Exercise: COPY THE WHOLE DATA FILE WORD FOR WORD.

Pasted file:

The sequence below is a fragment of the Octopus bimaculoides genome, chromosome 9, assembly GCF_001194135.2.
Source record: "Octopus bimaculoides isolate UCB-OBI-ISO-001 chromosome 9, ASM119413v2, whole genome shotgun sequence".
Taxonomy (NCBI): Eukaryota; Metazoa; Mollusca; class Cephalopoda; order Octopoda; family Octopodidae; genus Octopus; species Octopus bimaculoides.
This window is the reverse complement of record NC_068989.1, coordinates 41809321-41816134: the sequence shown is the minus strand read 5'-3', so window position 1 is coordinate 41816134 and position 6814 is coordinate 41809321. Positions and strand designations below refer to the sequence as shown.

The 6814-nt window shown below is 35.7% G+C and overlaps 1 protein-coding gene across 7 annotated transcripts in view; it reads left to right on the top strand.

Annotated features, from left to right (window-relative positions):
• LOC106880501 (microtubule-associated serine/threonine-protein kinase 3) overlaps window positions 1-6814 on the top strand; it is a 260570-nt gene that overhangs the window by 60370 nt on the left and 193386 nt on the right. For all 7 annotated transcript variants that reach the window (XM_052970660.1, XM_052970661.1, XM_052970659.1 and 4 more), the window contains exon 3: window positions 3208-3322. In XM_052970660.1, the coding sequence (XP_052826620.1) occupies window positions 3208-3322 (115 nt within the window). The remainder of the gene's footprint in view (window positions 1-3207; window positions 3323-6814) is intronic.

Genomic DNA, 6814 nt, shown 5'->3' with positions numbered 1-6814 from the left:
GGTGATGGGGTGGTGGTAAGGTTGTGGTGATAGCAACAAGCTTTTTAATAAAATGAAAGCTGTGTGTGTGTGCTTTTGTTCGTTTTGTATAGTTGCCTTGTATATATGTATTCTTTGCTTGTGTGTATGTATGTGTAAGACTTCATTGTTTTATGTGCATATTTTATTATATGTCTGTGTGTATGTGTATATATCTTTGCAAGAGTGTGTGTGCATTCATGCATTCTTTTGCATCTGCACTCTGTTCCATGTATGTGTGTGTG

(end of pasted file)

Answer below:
The sequence below is a fragment of the Octopus bimaculoides genome, chromosome 9, assembly GCF_001194135.2.
Source record: "Octopus bimaculoides isolate UCB-OBI-ISO-001 chromosome 9, ASM119413v2, whole genome shotgun sequence".
Taxonomy (NCBI): Eukaryota; Metazoa; Mollusca; class Cephalopoda; order Octopoda; family Octopodidae; genus Octopus; species Octopus bimaculoides.
This window is the reverse complement of record NC_068989.1, coordinates 41809321-41816134: the sequence shown is the minus strand read 5'-3', so window position 1 is coordinate 41816134 and position 6814 is coordinate 41809321. Positions and strand designations below refer to the sequence as shown.

The 6814-nt window shown below is 35.7% G+C and overlaps 1 protein-coding gene across 7 annotated transcripts in view; it reads left to right on the top strand.

Annotated features, from left to right (window-relative positions):
• LOC106880501 (microtubule-associated serine/threonine-protein kinase 3) overlaps window positions 1-6814 on the top strand; it is a 260570-nt gene that overhangs the window by 60370 nt on the left and 193386 nt on the right. For all 7 annotated transcript variants that reach the window (XM_052970660.1, XM_052970661.1, XM_052970659.1 and 4 more), the window contains exon 3: window positions 3208-3322. In XM_052970660.1, the coding sequence (XP_052826620.1) occupies window positions 3208-3322 (115 nt within the window). The remainder of the gene's footprint in view (window positions 1-3207; window positions 3323-6814) is intronic.

Genomic DNA, 6814 nt, shown 5'->3' with positions numbered 1-6814 from the left:
GGTGATGGGGTGGTGGTAAGGTTGTGGTGATAGCAACAAGCTTTTTAATAAAATGAAAGCTGTGTGTGTGTGCTTTTGTTCGTTTTGTATAGTTGCCTTGTATATATGTATTCTTTGCTTGTGTGTATGTATGTGTAAGACTTCATTGTTTTATGTGCATATTTTATTATATGTCTGTGTGTATGTGTATATATCTTTGCAAGAGTGTGTGTGCATTCATGCATTCTTTTGCATCTGCACTCTGTTCCATGTATGTGTGTGTG